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A rapid, easy-to-use DNA amplification method at 37℃

Study could advance molecular diagnosis and robotics

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June 24, 2019

 Schematic illustration of L-TEAM and targeted hybridization

Schematic illustration of L-TEAM and targeted hybridization

Researchers from Tokyo Institute of Technology (Tokyo Tech), Abbott Japan Co., Ltd, and the University of Electro-Communications, Japan, report a way to achieve million-fold DNA amplification and targeted hybridization(1) that works at body temperature (37°C/98.6°F).

The method, named L-TEAM (Low-TEmperature AMplification), is the result of more than five years of research and offers several advantages over traditional PCR(2), the dominant technique used to amplify DNA segments of interest.

With its easy-to-use, ‘one-pot’ design, L-TEAM avoids the need for heating and cooling steps and specialized equipment usually associated with PCR. That means it is an efficient, inexpensive method that can importantly prevent protein denaturation(3), thereby opening a new route to real-time analysis of living cells.

In their study published in Organic & Biomolecular Chemistry, the researchers introduced synthetic molecules called locked nucleic acids (LNAs) into the DNA strands, as these molecules are known to help achieve greater stability during hybridization.

The addition of LNA led to an unexpected, but beneficial, outcome. The team observed a reduced level of "leak" amplification, a type of non-specific amplification that has long been an issue in DNA amplification studies as it can lead to an error in disease diagnosis, that is, a false positive.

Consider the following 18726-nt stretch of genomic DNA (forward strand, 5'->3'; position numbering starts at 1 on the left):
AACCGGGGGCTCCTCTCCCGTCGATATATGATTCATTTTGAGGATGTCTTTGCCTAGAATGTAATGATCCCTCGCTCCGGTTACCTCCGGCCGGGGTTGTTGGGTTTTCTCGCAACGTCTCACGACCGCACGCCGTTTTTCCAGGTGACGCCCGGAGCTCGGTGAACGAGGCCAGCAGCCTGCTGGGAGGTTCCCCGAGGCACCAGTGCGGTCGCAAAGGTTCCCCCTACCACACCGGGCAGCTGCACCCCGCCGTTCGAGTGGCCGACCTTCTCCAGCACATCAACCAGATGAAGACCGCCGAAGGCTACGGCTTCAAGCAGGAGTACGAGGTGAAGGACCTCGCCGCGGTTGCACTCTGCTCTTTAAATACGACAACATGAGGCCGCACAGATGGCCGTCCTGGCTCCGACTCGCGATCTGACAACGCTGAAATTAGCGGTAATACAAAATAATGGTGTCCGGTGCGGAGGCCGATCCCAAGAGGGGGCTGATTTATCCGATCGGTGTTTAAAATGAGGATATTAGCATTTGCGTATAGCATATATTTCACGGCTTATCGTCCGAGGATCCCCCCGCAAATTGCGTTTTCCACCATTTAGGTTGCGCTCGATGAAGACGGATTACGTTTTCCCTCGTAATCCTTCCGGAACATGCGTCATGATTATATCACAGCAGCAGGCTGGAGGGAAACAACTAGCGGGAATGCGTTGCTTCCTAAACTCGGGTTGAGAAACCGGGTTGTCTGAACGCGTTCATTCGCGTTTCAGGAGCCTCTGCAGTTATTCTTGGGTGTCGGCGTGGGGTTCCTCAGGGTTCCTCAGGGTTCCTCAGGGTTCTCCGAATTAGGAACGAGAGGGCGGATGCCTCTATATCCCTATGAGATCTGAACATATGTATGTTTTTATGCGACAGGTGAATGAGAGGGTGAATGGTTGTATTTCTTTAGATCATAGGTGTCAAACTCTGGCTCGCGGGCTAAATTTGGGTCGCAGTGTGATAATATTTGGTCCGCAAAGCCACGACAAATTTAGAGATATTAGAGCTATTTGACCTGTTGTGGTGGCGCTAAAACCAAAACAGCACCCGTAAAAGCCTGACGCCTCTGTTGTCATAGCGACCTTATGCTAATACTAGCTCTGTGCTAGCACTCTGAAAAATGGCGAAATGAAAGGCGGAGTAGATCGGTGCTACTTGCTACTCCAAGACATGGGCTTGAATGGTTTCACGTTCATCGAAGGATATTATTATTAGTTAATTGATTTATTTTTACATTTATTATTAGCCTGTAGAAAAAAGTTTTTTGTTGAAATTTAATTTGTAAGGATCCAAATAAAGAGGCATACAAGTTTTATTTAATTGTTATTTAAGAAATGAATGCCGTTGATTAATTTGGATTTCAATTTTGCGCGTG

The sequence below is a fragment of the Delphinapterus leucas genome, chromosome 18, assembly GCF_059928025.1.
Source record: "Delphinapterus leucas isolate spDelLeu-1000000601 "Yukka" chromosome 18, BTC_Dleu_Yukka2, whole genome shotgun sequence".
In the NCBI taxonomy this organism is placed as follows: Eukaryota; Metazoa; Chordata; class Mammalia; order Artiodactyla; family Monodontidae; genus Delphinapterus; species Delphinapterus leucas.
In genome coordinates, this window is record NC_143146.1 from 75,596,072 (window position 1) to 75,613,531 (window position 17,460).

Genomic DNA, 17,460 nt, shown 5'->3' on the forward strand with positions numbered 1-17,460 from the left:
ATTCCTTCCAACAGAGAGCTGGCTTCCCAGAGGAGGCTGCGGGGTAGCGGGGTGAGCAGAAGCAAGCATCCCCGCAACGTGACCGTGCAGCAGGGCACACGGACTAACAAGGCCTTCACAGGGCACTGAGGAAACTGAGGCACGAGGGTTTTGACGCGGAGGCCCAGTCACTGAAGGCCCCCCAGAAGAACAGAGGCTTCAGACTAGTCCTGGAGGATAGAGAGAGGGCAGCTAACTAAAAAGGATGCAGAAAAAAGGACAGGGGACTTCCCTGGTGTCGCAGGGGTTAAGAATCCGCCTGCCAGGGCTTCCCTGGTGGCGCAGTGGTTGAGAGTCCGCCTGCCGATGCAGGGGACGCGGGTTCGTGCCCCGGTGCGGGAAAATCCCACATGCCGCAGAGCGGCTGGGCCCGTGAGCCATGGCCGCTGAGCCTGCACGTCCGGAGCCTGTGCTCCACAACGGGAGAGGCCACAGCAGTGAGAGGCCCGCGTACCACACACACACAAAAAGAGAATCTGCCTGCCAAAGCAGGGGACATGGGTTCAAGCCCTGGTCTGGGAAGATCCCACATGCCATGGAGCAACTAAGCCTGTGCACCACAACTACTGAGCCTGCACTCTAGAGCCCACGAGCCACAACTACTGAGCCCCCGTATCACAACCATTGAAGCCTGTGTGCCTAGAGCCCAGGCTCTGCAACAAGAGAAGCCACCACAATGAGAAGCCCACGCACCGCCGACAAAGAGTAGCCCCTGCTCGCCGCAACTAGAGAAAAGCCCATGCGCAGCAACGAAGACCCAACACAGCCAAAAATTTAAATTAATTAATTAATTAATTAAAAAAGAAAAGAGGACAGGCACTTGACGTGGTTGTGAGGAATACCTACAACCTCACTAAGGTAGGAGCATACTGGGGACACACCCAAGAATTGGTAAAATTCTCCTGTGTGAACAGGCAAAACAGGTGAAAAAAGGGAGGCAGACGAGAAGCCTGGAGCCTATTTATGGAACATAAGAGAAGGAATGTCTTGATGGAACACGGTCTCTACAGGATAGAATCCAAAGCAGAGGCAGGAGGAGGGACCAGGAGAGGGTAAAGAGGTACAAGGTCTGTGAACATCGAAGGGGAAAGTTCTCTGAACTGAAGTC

"We were surprised to discover the novel effect of LNA in overcoming the common leak problem in DNA amplification reactions," says Ken Komiya, assistant professor at Tokyo Tech's School of Computing. "We plan to investigate the mechanisms behind leak amplification in detail and further improve the sensitivity and speed of L-TEAM."

In the near future, the method could be used to detect short nucleic acids such as microRNA for medical diagnostics. In particular, it could facilitate point-of-care testing and early disease detection. MicroRNAs are now increasingly recognized as promising biomarkers for cancer detection and may hold the key to uncovering many other aspects of human health and environmental science.

In addition, Komiya explains that L-TEAM paves the way to practical use of DNA computing and DNA-controlled molecular robotics. "The original motivation behind this work was the construction of a novel amplified module that is essential to build advanced molecular systems," he says. "Such systems could provide insights into the operational principle behind living things."

(1) Hybridization : The annealing or binding of single-stranded DNA to a complementary strand.
(2) PCR : Polymerase chain reaction, a widely used technique to make multiple copies of a segment of DNA.
(3) Denaturation : The breakdown of bonds that hold a protein in its native structure.

Authors : K. Komiya(a), M. Komori(b), C. Noda(a), S. Kobayashi(c), T. Yoshimura(b) and M. Yamamura(a)
Title of original paper : Leak-free million-fold DNA amplification with locked nucleic acid and targeted hybridization in one pot
Journal : Organic and Biomolecular Chemistry, 21 June 2019, issue 23, pp 5708-5713 (Featured as the outside front cover). Published online 9 April 2019.
DOI : 10.1039/c9ob00521h
Affiliations : (a)School of Computing, Tokyo Institute of Technology
(b)Research and Development, Abbott Japan Co., Ltd
(c)Department of Communication Engineering and Informatics, the University of Electro-Communications

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